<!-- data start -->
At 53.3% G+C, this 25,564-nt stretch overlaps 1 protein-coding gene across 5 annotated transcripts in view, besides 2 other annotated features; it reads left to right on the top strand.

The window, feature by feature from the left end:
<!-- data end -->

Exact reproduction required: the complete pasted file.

At 53.3% G+C, this 25,564-nt stretch overlaps 1 protein-coding gene across 5 annotated transcripts in view, besides 2 other annotated features; it reads left to right on the top strand.

The window, feature by feature from the left end: